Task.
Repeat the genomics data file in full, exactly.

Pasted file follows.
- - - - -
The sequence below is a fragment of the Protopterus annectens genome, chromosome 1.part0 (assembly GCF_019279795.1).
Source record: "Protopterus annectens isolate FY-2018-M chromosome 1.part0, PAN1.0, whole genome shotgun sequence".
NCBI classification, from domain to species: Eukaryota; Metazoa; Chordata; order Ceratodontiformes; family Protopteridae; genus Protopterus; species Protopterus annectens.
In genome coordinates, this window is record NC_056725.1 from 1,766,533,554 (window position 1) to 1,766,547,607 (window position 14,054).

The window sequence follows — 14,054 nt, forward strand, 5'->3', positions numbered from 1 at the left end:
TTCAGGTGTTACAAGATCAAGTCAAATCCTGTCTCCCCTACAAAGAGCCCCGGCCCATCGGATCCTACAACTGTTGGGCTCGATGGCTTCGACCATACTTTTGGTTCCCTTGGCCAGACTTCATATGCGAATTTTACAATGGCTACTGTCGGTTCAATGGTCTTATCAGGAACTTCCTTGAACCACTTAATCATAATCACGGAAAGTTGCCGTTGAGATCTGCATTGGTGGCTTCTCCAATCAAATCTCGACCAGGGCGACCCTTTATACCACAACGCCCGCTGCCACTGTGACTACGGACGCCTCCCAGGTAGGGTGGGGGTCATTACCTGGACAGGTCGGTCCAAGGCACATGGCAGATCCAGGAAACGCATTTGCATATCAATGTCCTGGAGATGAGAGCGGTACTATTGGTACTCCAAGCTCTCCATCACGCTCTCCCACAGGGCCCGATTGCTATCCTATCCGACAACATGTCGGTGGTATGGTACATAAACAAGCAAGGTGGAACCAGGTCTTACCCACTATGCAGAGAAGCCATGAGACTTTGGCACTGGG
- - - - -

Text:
The sequence below is a fragment of the Protopterus annectens genome, chromosome 1.part0 (assembly GCF_019279795.1).
Source record: "Protopterus annectens isolate FY-2018-M chromosome 1.part0, PAN1.0, whole genome shotgun sequence".
NCBI classification, from domain to species: Eukaryota; Metazoa; Chordata; order Ceratodontiformes; family Protopteridae; genus Protopterus; species Protopterus annectens.
In genome coordinates, this window is record NC_056725.1 from 1,766,533,554 (window position 1) to 1,766,547,607 (window position 14,054).

The window sequence follows — 14,054 nt, forward strand, 5'->3', positions numbered from 1 at the left end:
TTCAGGTGTTACAAGATCAAGTCAAATCCTGTCTCCCCTACAAAGAGCCCCGGCCCATCGGATCCTACAACTGTTGGGCTCGATGGCTTCGACCATACTTTTGGTTCCCTTGGCCAGACTTCATATGCGAATTTTACAATGGCTACTGTCGGTTCAATGGTCTTATCAGGAACTTCCTTGAACCACTTAATCATAATCACGGAAAGTTGCCGTTGAGATCTGCATTGGTGGCTTCTCCAATCAAATCTCGACCAGGGCGACCCTTTATACCACAACGCCCGCTGCCACTGTGACTACGGACGCCTCCCAGGTAGGGTGGGGGTCATTACCTGGACAGGTCGGTCCAAGGCACATGGCAGATCCAGGAAACGCATTTGCATATCAATGTCCTGGAGATGAGAGCGGTACTATTGGTACTCCAAGCTCTCCATCACGCTCTCCCACAGGGCCCGATTGCTATCCTATCCGACAACATGTCGGTGGTATGGTACATAAACAAGCAAGGTGGAACCAGGTCTTACCCACTATGCAGAGAAGCCATGAGACTTTGGCACTGGG